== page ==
Since the initial build I have made custom boards (3 trys to get them right) and have 2 installed and running aboard the Katie Lee.

See my github repository for code and schematics:

The configuring software is based upon the work of Forward Computing and Control. My hardware is open-source, my software is GPL3.

1 - ESP8266-ESP-01
1 - LD1117-33 regulator (any 3.3v > 500ma will do)
1 - 1uF tantalum
6 - 4.7K ohm pull-up resisters
1 - 330 ohm current limit for Tx buffer
1 - 10K ohm for rs232 level convert 1 - 2n2222 for level convert
1 - 1N5819 program Rx input
1 - LED
3 - momentary pushbuttons

Code and schematic on Github

Tuesday, February 2, 2016

Programming the ICOM M710 with DIY CI-V

Success and failure...USB-TTL to ICOM M710 programming cable

I need to reprogram my I-COM M710 Marine SSB/HAM HF rig. I have been using it aboard my sailboat since it was new in 2006 with an older Pactor IIe.

I would like to play with WinMOR and soundcard modem and some of the digital modes.

I searched the Internet and found most people were making (8 years ago) clones of the ICOM interface OPC-478.

So I first made clone cable like the CI-V cable  with  dual 2N2222s, a diode, some resisters and a DB9 connector. It needed to be plugged into my current laptop with a USB-serial adapter/emulator.  It failed. I must have put a transistor in backwards or something. Then I found the ICOM software. The software for cloning and configuring the M710 seems to be EX1726.exe (for 710RT use ES2144.exe) for DOS. It does direct manipulation of the serial port register so a PC with an real DB9 serial port running DOS, not Windows, would be required. I do not have these.

I kept searching.

I next found web page that says the ICOM clone port is TTL open collector, just one wire. And also elsewhere found the clause, "NMEA 0183 sentences at 4800 baud".

And a note describing how to make a clone cable from a USB-TTL adapter, commonly used to program Arduinos, and a phone plug.

   connect tip of mono phone plug to Rx and Tx soldered together and ring to ground of a USB to TTL serial adapter. I used a PL2303 based 5 pin adapter.

Mine shows up in syslog as:

Feb 2 14:50:18 nav3 kernel: [27157.768171] usb 1-4.4: Manufacturer: Prolific Technology Inc.
Feb 2 14:50:18 nav3 kernel: [27157.768585] pl2303 1-4.4:1.0: pl2303 converter detected

The user  belizesailor at Cruiser Forum says the DosBox emulator for games emulates the serial port so well that the ICOM software will work.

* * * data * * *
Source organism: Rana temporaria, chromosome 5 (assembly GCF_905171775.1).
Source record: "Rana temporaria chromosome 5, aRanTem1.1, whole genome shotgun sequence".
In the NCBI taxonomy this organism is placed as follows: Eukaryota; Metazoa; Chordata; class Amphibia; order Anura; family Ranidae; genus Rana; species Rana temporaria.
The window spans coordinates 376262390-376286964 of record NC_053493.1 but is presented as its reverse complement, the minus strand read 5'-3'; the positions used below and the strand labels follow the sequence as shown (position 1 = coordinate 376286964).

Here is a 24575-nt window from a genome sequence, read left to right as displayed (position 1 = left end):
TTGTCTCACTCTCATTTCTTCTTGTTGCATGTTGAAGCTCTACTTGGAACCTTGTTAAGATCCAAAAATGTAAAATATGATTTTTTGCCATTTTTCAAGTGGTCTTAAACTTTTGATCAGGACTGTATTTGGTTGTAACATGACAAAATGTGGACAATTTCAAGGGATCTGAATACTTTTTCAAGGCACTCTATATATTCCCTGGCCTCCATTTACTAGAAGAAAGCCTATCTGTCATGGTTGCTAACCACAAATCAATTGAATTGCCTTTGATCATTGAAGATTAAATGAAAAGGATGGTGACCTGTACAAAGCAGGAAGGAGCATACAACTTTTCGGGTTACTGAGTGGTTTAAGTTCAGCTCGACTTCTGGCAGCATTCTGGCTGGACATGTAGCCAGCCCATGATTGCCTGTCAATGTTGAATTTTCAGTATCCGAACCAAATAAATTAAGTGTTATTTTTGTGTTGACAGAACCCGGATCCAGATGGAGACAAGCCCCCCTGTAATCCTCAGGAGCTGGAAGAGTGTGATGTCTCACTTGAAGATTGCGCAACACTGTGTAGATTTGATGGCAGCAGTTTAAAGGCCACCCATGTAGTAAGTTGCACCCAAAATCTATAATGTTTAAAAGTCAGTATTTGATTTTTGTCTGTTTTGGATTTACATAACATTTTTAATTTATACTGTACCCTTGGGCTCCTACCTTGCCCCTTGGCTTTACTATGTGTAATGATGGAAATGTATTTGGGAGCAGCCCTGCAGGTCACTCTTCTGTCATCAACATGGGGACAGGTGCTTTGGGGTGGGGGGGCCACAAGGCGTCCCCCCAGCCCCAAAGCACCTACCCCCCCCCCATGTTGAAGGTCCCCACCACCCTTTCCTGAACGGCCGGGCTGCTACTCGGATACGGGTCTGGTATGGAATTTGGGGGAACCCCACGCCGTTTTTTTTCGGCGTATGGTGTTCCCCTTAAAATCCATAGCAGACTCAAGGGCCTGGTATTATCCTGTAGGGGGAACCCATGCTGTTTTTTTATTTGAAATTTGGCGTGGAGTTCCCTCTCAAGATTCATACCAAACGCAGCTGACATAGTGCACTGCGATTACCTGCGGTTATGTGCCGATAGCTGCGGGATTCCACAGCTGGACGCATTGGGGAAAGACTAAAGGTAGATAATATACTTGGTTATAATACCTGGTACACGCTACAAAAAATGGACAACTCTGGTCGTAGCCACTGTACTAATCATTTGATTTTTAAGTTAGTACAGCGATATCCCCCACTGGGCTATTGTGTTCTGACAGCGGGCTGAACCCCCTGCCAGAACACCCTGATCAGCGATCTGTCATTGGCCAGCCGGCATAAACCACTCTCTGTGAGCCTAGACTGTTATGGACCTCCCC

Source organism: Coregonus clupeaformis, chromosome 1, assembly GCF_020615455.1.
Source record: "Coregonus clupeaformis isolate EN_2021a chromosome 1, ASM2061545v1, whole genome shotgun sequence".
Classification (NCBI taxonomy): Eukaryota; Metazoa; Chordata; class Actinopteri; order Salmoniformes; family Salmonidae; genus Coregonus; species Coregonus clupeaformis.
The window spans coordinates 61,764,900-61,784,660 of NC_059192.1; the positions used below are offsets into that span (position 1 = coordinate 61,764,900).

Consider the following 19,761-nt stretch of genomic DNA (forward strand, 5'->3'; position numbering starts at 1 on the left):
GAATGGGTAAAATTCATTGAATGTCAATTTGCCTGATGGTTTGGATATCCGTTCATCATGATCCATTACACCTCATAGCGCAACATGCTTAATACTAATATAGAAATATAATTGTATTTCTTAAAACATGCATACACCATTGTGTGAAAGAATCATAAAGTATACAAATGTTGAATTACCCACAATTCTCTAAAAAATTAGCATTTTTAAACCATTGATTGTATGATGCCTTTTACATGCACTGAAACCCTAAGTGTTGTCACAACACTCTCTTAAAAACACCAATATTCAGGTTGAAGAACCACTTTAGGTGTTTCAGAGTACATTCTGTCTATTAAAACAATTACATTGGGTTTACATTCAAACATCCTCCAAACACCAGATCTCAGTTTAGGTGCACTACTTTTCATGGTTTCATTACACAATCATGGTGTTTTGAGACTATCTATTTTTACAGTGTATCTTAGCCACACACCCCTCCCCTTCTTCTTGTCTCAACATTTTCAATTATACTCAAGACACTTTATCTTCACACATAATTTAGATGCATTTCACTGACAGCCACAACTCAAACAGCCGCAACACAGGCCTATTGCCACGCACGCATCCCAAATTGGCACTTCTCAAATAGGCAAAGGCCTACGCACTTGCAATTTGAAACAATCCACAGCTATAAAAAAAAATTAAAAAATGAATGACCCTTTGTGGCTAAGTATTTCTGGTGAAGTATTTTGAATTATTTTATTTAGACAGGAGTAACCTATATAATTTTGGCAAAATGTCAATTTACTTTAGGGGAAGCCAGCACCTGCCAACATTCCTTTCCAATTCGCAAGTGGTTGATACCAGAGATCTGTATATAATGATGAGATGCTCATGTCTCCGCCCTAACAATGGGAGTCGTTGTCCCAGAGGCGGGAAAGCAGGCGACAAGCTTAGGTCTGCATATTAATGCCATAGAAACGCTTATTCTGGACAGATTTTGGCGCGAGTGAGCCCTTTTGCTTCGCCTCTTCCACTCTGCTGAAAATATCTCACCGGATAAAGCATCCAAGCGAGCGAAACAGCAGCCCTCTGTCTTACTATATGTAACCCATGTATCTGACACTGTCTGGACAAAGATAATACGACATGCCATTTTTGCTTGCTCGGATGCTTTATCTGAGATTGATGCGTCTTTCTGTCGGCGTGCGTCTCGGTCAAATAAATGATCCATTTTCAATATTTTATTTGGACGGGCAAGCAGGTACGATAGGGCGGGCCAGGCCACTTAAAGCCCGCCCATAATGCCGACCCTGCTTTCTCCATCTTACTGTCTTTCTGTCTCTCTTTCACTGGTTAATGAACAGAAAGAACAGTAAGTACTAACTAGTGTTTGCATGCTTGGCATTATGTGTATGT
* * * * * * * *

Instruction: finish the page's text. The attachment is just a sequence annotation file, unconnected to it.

OK! I quickly made the cable for the USB-TTL adapter in the photo. Then downloaded DosBox from, for debian to my ubuntu 15.10 system.

I actually used the synaptic package manager and checked the box to include dependent packages from the repository. It worked fine. All this after a failed attempt to download the source tar ball and compile it myself. And I had also tried to install the packages on WinXP, but I have no XP driver for the Prolific USB.

Then found at

After unzip'ing it, edit the config file ~/.dosbox/dosbox-0.74.conf
 to set the serial ports to emulate, these two lines:
serial1=directserial realport:ttyUSB0
serial2=directserial realport:ttyUSB1

So to program the M710 from Ubuntu-Gnome 15.10, select:
Menu> Games> DosBox

Then in DosBox:

Z:\> mount c ~/Data/Radio/EX1726

Z:\> C:

c:\>  ex1726 /expert       # see the README maybe called M710.DOC

ESC > Clone > Rs232 >port2    # ttyUSB1

ESC > C > T   # read from transceiver to PC


Thursday, January 14, 2016

A New Laptop

Another laptop bites the dust.

(Updated Jan 31)

A few months ago my oldest laptop died an unnatural death. It was an Acer Aspire One about 6 years old.

I finally got tired of the other one freezing and complaining, so I went to town(Cebu, PH) and found a replacement. I had had good luck with the cheap Aspire Ones, so I just picked the best one Acer had in the market here.

Acer V3 15inch i7 8Gb 1Tb 2.4Ghz  -  V3-547G-77P6

It came with Windows 10 64bit. The hardest part about that was the decision of which Linux distribution to dual-boot with it. The Internet here is terribly slow, so the choice was limited, one year old LinuxMint 17.1 64bit, Ubuntu 14.04 32bit or Ubuntu 15.10 64bit.

It seems Windows 10 insists on EUFI type BIOS for boot configuration and boot loader. After a couple weeks I had upgraded the "BIOS" to the latest rev on Acer's support site, learned to select the next boot device from in Windows 10 menus, almost worn out the install media, re-partitioned the disk several ways and had working 14.04 and 15.10 on separate partitions alongside Windows.

The Acer barely acknowledges the F2(BIOS) and F12(boot order) soft-keys during post. After finding the Windows command to go to boot menu things got a lot less frustrating. Click Power then hold shift and click reboot for the F2 BIOS menu during boot, or pick the file to boot on the next power up.

I tried installing with the BIOS set to ignore EUFI, but then Windows10 would not boot.

The final answer is to upgrade the BIOS(to v1.31) from the default(v1.25) so it can boot a linux. Then install with EUFI enabled to secure mode and grub in the EUFI partiton, then in the BIOS set the grub file to be trusted, and there also set the boot order of the EUFI systems. Setting the boot order in Linux (efibootmgr -o 4,1 ) or in Windows 10 does not work.

I spent the next couple weeks doing all that system admin I had nearly forgotten. I installed VMware and VirtualBox. Then WindowsXP, Andy's HAM Radio, LinuxMint17.1-64bit as virtual machines. I also attempted to visualize the old Acer Aspire Windows 7 and LinuxMint physical drives into VMware, but got sidetracked about the time I realized I needed to do it from VMware instance installed in a Windows host OS.


I took it to the local Acer repair/warranty center in Cebu. Tomorrow I am to get it back and have the notes to correct the above procedures.